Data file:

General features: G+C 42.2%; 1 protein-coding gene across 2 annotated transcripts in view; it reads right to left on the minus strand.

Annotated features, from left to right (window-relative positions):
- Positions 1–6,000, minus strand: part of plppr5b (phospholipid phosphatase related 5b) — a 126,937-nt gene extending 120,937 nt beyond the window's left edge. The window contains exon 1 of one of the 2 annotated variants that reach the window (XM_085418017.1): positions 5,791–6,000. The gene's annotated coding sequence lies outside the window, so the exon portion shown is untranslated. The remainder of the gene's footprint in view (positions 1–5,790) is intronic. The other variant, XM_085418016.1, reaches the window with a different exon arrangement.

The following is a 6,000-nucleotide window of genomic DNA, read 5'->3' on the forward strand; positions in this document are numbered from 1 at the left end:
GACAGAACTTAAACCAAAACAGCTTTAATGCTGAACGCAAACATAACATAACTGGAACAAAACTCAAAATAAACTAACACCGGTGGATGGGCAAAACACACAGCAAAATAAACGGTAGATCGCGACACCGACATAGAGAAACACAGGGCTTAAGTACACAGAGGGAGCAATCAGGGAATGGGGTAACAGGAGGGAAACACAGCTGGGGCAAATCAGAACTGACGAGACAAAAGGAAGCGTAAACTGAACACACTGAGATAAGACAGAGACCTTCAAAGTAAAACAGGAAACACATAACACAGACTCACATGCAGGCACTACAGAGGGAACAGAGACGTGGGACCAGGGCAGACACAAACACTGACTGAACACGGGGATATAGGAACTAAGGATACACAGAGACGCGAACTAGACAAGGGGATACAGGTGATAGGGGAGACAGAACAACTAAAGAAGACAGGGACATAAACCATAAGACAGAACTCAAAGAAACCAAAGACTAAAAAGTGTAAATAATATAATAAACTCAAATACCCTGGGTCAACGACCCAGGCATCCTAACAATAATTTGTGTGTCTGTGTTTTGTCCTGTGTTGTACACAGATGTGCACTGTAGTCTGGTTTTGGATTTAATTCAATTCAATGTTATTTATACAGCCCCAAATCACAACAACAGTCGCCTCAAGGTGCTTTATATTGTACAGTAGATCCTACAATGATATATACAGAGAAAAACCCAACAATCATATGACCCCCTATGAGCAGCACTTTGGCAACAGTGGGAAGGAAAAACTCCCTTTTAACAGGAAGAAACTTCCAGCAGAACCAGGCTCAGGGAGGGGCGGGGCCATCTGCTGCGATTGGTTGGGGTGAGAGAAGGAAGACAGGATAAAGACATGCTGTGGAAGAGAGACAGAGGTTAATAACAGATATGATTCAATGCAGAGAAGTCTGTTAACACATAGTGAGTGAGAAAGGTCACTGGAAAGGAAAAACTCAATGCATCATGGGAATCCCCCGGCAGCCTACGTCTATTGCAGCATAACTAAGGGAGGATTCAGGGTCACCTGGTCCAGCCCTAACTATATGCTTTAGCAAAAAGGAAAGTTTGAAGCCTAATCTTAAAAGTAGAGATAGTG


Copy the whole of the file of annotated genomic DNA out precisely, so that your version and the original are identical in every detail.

General features: G+C 42.2%; 1 protein-coding gene across 2 annotated transcripts in view; it reads right to left on the minus strand.

Annotated features, from left to right (window-relative positions):
- Positions 1–6,000, minus strand: part of plppr5b (phospholipid phosphatase related 5b) — a 126,937-nt gene extending 120,937 nt beyond the window's left edge. The window contains exon 1 of one of the 2 annotated variants that reach the window (XM_085418017.1): positions 5,791–6,000. The gene's annotated coding sequence lies outside the window, so the exon portion shown is untranslated. The remainder of the gene's footprint in view (positions 1–5,790) is intronic. The other variant, XM_085418016.1, reaches the window with a different exon arrangement.

The following is a 6,000-nucleotide window of genomic DNA, read 5'->3' on the forward strand; positions in this document are numbered from 1 at the left end:
GACAGAACTTAAACCAAAACAGCTTTAATGCTGAACGCAAACATAACATAACTGGAACAAAACTCAAAATAAACTAACACCGGTGGATGGGCAAAACACACAGCAAAATAAACGGTAGATCGCGACACCGACATAGAGAAACACAGGGCTTAAGTACACAGAGGGAGCAATCAGGGAATGGGGTAACAGGAGGGAAACACAGCTGGGGCAAATCAGAACTGACGAGACAAAAGGAAGCGTAAACTGAACACACTGAGATAAGACAGAGACCTTCAAAGTAAAACAGGAAACACATAACACAGACTCACATGCAGGCACTACAGAGGGAACAGAGACGTGGGACCAGGGCAGACACAAACACTGACTGAACACGGGGATATAGGAACTAAGGATACACAGAGACGCGAACTAGACAAGGGGATACAGGTGATAGGGGAGACAGAACAACTAAAGAAGACAGGGACATAAACCATAAGACAGAACTCAAAGAAACCAAAGACTAAAAAGTGTAAATAATATAATAAACTCAAATACCCTGGGTCAACGACCCAGGCATCCTAACAATAATTTGTGTGTCTGTGTTTTGTCCTGTGTTGTACACAGATGTGCACTGTAGTCTGGTTTTGGATTTAATTCAATTCAATGTTATTTATACAGCCCCAAATCACAACAACAGTCGCCTCAAGGTGCTTTATATTGTACAGTAGATCCTACAATGATATATACAGAGAAAAACCCAACAATCATATGACCCCCTATGAGCAGCACTTTGGCAACAGTGGGAAGGAAAAACTCCCTTTTAACAGGAAGAAACTTCCAGCAGAACCAGGCTCAGGGAGGGGCGGGGCCATCTGCTGCGATTGGTTGGGGTGAGAGAAGGAAGACAGGATAAAGACATGCTGTGGAAGAGAGACAGAGGTTAATAACAGATATGATTCAATGCAGAGAAGTCTGTTAACACATAGTGAGTGAGAAAGGTCACTGGAAAGGAAAAACTCAATGCATCATGGGAATCCCCCGGCAGCCTACGTCTATTGCAGCATAACTAAGGGAGGATTCAGGGTCACCTGGTCCAGCCCTAACTATATGCTTTAGCAAAAAGGAAAGTTTGAAGCCTAATCTTAAAAGTAGAGATAGTG